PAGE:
She’s a first-term senator from an electorally significant state. Her sharp legal mind and finely-tuned bullshit detector have made her a star in the Democratic party. Her opponents have accused her of sexual impropriety, charges she steadfastly refuses to dignify with a response. And as the choice of a folksy politico in the twilight of his career, she may become the next Vice President of the United States.
She’s Laine Hanson, the titular role of the 2000 political drama, The Contender. Played with steely grace by Joan Allen, Hanson is tapped for the VP spot by the affable President Jackson Evans (Jeff Bridges) after the incumbent dies unexpectedly. Nominating Hanson is Evans’ swan song; his appointee will break the glass ceiling and, as he bellows in a speech before Congress, “serve in the highest level of the Executive.”
The Contender, written and directed by Rod Lurie, was released in October 2000, when the salacious details of the Starr Report — the result of Ken Starr’s ideologically-driven investigation into President Bill Clinton — were still fresh in the minds of the electorate, and a former vice president was positioned to ascend to the presidency. The film is part thriller, part political intrigue, and the kind of Capra-esque story that appeals to fans of Aaron Sorkin’s The West Wing. Like that revered series, the world of The Contender is (sadly, in these times of a Trump presidency) an escapist one in which public servants actually serve the public, principles matter even when they’re inconvenient, and the Commander in Chief is the smartest guy in the room.
As the film opens, the smart money is on Virginia Governor Jack Hathaway (William Petersen) to fill the vacancy. After a fortuitous but ultimately unsuccessful act of valor, his popularity skyrockets. But there’s something smarmy about Hathaway, with his false modesty and “Slick Willie” haircut. Evans informs him he won’t be getting the nod, adding, “You’re the future of the Democratic party, and you always will be.” He then blows smoke rings toward the stunned Hathaway, making for one of the more delightful moments in an often heavy-handed script.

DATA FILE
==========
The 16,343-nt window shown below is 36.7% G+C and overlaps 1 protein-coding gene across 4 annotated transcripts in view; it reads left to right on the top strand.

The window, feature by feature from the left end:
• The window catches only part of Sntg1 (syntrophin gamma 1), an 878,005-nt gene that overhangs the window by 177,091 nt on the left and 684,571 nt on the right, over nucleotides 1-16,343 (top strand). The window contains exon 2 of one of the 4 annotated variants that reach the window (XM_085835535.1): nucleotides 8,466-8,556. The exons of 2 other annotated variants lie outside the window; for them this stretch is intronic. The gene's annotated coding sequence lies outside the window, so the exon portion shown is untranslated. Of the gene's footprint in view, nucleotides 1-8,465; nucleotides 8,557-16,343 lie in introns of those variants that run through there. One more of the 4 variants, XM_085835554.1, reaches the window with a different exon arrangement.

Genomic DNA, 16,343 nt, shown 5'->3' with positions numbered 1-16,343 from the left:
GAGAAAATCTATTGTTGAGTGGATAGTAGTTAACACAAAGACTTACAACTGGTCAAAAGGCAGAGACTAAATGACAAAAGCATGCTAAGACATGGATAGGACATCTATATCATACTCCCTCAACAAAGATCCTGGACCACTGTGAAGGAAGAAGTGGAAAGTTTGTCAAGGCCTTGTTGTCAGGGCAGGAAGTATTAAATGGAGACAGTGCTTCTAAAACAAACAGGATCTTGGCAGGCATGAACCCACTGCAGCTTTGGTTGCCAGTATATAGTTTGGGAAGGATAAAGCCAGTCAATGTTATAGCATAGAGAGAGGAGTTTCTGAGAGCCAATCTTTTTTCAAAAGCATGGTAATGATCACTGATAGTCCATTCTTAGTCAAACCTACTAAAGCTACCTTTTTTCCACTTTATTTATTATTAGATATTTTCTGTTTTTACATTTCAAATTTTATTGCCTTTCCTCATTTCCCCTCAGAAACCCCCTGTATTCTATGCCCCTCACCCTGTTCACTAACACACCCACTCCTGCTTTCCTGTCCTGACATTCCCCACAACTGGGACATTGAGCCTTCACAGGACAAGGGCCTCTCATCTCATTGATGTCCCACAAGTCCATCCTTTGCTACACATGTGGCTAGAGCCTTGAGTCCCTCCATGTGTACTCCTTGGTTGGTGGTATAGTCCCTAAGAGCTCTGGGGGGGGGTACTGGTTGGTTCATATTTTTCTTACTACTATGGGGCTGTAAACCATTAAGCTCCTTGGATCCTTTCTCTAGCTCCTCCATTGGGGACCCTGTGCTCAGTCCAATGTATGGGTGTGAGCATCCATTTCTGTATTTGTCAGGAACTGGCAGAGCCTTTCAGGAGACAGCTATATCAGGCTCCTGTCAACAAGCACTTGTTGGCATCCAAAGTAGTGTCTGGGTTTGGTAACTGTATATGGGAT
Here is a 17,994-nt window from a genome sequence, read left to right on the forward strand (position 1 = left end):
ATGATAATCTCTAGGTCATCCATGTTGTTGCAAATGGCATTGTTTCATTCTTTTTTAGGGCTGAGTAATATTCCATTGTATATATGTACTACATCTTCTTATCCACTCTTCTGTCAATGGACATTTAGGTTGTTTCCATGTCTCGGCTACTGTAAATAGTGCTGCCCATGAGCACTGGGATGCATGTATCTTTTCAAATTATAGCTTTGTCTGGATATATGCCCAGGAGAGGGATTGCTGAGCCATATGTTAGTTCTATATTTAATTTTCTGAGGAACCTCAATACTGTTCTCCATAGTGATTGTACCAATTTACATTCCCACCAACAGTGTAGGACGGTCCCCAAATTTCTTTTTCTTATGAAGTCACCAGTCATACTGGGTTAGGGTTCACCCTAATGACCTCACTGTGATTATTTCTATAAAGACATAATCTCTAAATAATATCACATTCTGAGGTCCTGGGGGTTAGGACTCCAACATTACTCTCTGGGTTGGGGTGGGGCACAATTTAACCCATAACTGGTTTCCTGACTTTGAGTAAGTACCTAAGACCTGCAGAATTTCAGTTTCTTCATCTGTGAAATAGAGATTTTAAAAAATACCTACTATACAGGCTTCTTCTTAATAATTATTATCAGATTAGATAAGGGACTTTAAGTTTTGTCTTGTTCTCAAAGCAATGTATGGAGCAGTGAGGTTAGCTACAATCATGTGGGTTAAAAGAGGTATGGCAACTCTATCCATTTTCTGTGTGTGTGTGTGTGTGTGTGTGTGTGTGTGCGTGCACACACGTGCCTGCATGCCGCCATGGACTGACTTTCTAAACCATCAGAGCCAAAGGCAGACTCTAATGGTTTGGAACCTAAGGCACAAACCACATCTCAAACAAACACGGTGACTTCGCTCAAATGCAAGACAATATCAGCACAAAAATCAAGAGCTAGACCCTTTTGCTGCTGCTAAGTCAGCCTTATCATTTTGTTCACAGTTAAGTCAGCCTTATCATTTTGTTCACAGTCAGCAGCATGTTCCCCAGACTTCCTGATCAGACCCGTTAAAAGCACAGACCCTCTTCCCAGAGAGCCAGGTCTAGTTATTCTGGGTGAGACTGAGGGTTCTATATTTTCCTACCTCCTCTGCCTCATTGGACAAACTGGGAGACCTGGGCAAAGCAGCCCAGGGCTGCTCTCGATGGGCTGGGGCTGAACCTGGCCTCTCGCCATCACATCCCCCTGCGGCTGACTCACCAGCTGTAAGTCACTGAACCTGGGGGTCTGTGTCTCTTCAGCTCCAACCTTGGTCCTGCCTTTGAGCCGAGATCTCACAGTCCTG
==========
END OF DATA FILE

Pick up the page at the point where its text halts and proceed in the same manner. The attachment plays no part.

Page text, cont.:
Evans’ choice is Hanson, a senator from Ohio, daughter of the state’s former Republican governor, and once a Republican herself. Evans’ top adviser Kermit Newman (Sam Elliott, looking wonderfully Grinch-like without his signature ‘stache), has his doubts. “Even though she turncoated our way,” he cautions, “a turncoat’s a turncoat.” Nevertheless, Evans charges Newman with the task of ensuring a smooth confirmation for Hanson, who is now poised to be the Democrats’ new standard-bearer.
Hell-bent on stopping the confirmation is Sheldon “Shelly” Runyon of Illinois, who heads the congressional committee to advise and consent. Gary Oldman’s Runyon is an old-school Republican who has cast aside his principles in favor of the unscrupulous, power-at-all-costs credo of today’s GOP. Runyon’s venomous animosity toward Hanson is matched only by his condescension and hypocritical moralizing. Oldman disappears into the role of Shelly, rendering him almost sympathetic. At times, Runyon seems hollowed out by the new Republican politics of sleaze, and Oldman’s nuanced performance keeps the congressman from turning into a caricature.
Runyon dispatches a dastardly duo of “private citizens” to dig up dirt on Hanson that even the FBI won’t touch. His shadowy henchmen deliver, producing a dossier of photos allegedly depicting a naked 19-year-old Hanson in the middle of a frat boy sandwich at a college party. Her face isn’t visible in the photos, but Runyon and the Republicans trot out a series of witnesses willing to go on record saying it’s her.